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Judith  Viorst

Judith Viorst

Poet, Writer & Children's Author


Judith Viorst was born and raised in New Jersey.  She received a BA in history from Rutgers University, and in 1981, after six years of study, she graduated from the Washington Psychoanalytic Institute. Read More >

Viorst is the author of eight collections of poems for adults:  The Village Square; It’s Hard to Be Hip Over Thirty and Other Tragedies of Married Life; People and Other Aggravations; How Did I Get to Be 40 and Other Atrocities; When Did I Stop Being 20 and Other Injustices; Forever Fifty and Other Negotiations; Suddenly Sixty and Other Shocks of Later Life, and I’m Too Young to Be Seventy and Other Delusions.  She has also written You’re Officially a Grown-Up: The Graduate’s Guide to Freedom, Responsibility, Happiness and Personal Hygiene; a novel, Murdering Mr. Monti, and five non-fiction books: Yes, Married; Love & Guilt & The Meaning of Life, Etc.; Necessary Losses, which was on The New York Times bestseller list for almost two years; its companion volume, Imperfect Control; and Grown-Up Marriage. In addition she wrote a column in Redbook for over 25 years.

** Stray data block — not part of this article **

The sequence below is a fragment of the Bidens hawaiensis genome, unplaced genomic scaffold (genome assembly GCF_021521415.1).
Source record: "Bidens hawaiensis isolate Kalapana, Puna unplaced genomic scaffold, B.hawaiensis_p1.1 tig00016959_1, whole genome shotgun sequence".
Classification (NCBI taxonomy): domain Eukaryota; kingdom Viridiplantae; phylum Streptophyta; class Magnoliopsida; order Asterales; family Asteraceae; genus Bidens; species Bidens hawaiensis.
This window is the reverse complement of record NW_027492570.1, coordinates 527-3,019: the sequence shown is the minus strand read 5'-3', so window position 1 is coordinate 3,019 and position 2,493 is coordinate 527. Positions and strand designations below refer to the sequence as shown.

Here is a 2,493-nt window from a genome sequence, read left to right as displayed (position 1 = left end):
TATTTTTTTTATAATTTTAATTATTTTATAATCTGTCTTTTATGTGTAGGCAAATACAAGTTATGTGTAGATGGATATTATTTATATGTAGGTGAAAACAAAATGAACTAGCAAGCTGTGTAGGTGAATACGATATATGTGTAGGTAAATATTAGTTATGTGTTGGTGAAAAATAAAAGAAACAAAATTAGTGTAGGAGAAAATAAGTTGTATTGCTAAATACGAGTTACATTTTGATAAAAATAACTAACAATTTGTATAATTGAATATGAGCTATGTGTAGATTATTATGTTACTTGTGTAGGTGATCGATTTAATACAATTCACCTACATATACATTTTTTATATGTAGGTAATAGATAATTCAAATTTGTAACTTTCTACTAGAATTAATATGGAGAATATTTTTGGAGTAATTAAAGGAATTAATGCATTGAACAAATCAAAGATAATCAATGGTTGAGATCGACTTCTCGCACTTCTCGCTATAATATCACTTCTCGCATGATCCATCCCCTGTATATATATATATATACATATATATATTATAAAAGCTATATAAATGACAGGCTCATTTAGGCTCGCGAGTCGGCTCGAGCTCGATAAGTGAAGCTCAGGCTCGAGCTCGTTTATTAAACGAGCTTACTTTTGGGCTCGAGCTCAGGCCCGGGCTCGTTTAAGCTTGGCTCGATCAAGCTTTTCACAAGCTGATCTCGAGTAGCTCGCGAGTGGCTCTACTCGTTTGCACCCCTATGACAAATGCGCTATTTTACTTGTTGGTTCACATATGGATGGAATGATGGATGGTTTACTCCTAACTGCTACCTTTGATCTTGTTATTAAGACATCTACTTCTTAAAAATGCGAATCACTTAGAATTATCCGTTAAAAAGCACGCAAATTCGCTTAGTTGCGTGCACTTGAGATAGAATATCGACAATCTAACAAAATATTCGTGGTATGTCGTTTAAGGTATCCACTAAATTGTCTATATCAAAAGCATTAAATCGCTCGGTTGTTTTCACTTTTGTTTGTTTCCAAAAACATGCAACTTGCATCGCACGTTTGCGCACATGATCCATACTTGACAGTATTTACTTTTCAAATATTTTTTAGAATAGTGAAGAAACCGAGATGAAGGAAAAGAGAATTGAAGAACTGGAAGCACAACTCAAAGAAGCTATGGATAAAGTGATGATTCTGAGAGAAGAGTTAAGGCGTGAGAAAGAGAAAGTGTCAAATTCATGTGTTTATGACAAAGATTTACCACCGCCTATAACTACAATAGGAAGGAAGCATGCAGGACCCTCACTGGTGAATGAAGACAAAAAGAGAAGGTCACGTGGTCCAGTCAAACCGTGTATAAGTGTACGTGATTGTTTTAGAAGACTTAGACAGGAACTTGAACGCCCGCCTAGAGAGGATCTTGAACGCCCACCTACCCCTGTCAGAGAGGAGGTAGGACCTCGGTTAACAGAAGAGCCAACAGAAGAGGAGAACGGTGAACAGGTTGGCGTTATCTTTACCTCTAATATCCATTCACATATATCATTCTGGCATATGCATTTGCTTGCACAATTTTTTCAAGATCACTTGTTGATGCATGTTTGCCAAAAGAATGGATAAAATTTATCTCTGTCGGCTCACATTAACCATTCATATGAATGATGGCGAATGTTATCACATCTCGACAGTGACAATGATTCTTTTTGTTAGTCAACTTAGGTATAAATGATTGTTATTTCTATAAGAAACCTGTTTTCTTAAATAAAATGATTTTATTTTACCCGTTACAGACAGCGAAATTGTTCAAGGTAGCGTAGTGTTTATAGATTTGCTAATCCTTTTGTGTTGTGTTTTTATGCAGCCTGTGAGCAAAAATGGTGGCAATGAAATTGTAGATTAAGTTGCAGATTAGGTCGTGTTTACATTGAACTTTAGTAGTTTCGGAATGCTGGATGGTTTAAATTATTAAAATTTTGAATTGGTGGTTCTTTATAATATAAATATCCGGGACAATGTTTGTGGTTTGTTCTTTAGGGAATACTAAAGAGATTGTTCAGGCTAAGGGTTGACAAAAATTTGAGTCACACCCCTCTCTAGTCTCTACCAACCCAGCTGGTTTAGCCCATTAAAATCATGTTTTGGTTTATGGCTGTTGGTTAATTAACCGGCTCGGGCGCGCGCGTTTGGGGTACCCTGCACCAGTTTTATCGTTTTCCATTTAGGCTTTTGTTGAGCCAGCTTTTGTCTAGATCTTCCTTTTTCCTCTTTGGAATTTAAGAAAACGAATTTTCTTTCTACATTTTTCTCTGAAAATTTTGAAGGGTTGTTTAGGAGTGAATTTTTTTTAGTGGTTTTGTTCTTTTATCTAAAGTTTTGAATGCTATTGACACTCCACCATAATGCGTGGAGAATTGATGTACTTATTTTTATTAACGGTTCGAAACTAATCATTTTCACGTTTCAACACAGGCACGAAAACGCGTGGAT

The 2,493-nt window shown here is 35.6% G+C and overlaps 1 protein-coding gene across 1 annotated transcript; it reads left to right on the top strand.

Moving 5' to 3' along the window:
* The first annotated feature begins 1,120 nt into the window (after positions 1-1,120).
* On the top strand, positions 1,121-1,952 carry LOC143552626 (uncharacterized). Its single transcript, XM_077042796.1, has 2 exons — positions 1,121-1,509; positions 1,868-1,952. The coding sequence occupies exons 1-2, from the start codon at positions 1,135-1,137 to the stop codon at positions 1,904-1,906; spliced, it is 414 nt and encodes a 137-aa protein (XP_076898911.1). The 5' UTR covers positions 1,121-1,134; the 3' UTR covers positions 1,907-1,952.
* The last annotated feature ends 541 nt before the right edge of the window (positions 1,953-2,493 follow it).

Viorst is the author of 17 books for children: Sunday Morning; I’ll Fix Anthony; Try It Again, Sam; Alexander and the Terrible, Horrible, No Good, Very Bad Day; The Tenth Good Thing About Barney; My Mama Says There Aren’t Any Zombies, Ghosts, Vampires, Creatures, Demons, Monsters, Fiends, Goblins, or Things; Rosie and Michael; Alexander, Who Used to Be Rich Last Sunday; If I Were In Charge of The World and Other Worries; The Good-bye Book; Earrings!; The Alphabet From Z to A; Sad Underwear and Other Complications; Alexander, Who’s Not (Do You Hear Me? I Mean It!) Going to Move; Absolutely, Positively Alexander, a collection of the three Alexander stories; Super-Completely and Totally the Messiest, and Just in Case.

Many of her books, for adults as well as for children, have been published abroad.  Several of her children’s books have been made into short films.